Why Customer Intimacy?
ever more demanding, and suppliers must
change just to keep up."
Customer intimacy is a high-potential source of growth,
sustainable competitive advantage,
and profits. Everyone in your organization should practice it.
Customer-intimate companies bring an entirely fresh perspective. They
discover unsuspected problems, detect unrealized potential, and create a
dynamic synergy with customers. They often merge their operations with those of
their customers. In the integration of their operations, suppliers become
more than merely useful: They become indispensable.1
Customer Intimacy as a
Businesses have traditionally relied on
product innovation for
competitive advantage. However, as products
became commodities due to global competition and relentless technological
advances, the battleground for
customer value creation
shifted to customer intimacy and
service. This service-focused
competitive strategy has worked well
for numerous companies across various industry sectors.
New Mindset – a New Way of
Customer-intimate companies develop a new
a new way
of doing business – with new
systems, and new structures. They are in the business of
creating new value for their customers. Rather than simply react to
their customers' every whim, customer-intimate suppliers discover how to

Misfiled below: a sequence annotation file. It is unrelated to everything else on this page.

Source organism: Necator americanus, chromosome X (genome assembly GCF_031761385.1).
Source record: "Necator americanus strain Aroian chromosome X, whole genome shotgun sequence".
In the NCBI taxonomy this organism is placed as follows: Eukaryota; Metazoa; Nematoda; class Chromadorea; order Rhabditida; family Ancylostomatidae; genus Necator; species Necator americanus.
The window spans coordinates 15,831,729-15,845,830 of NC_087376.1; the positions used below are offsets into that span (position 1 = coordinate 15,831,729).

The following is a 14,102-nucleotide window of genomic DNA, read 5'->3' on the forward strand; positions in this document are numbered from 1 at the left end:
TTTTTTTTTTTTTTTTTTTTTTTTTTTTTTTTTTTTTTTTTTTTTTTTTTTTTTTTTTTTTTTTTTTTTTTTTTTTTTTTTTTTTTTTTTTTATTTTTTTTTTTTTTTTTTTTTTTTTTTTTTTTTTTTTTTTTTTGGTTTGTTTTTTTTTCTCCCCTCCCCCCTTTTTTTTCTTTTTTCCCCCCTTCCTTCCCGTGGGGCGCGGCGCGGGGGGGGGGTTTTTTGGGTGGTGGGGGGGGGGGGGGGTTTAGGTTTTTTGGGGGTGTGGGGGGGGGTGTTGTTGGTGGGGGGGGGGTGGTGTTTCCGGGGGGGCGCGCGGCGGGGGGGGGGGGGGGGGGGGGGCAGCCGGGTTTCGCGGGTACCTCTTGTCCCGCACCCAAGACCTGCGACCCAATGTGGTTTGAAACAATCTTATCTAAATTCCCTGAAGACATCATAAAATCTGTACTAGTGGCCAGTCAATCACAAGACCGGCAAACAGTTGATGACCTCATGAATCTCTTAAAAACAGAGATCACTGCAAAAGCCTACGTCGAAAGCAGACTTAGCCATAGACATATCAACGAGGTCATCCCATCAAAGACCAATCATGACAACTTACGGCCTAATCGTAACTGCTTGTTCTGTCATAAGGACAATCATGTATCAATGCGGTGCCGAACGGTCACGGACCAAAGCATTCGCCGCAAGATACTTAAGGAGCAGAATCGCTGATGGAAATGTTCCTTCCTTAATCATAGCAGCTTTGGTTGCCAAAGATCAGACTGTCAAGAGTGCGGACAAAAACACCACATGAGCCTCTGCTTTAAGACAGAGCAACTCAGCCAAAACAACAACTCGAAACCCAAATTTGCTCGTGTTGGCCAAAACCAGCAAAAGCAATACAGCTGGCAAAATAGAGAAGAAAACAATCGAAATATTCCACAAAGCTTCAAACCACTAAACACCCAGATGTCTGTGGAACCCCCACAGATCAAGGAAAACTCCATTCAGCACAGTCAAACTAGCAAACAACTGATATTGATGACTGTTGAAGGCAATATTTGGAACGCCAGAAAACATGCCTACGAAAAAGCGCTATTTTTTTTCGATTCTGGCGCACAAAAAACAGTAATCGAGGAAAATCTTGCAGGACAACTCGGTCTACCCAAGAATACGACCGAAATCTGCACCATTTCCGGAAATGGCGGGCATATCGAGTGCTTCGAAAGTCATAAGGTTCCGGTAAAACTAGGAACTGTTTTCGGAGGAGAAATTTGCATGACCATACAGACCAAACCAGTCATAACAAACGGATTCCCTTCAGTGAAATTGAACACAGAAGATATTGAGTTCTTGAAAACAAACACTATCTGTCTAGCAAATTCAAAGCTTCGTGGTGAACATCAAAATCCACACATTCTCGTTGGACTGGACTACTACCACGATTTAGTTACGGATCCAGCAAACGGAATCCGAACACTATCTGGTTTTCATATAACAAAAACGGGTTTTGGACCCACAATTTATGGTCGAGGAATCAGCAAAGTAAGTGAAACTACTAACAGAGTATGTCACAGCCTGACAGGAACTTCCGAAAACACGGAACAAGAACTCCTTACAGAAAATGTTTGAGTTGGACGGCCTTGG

provide complete solutions to customers' needs.
vs. Customer Satisfaction
"Customer intimacy doesn't call for increasing
customer satisfaction. It requires
taking responsibility for customer results. It doesn't impose arm's length
goodwill. It requires down-in-the-trenches solidarity, the exchange of
useful information, and the cooperative pursuit of results."1
25 Lessons from Jack Welch
goal was to make
GE "the world's
most competitive enterprise." Welch believed in trying to know every
employee and every customer, just like a village grocer.
Welch even nicknamed GE "the grocery store": "What is important at the
grocery store is just as important in engines or medical systems. If the
customer isn't satisfied, if the stuff is getting stale, if the shelf isn't
right, or if the offerings aren't right, it's the same thing. You manage it
like a small organization. You don't get hung on zeros."...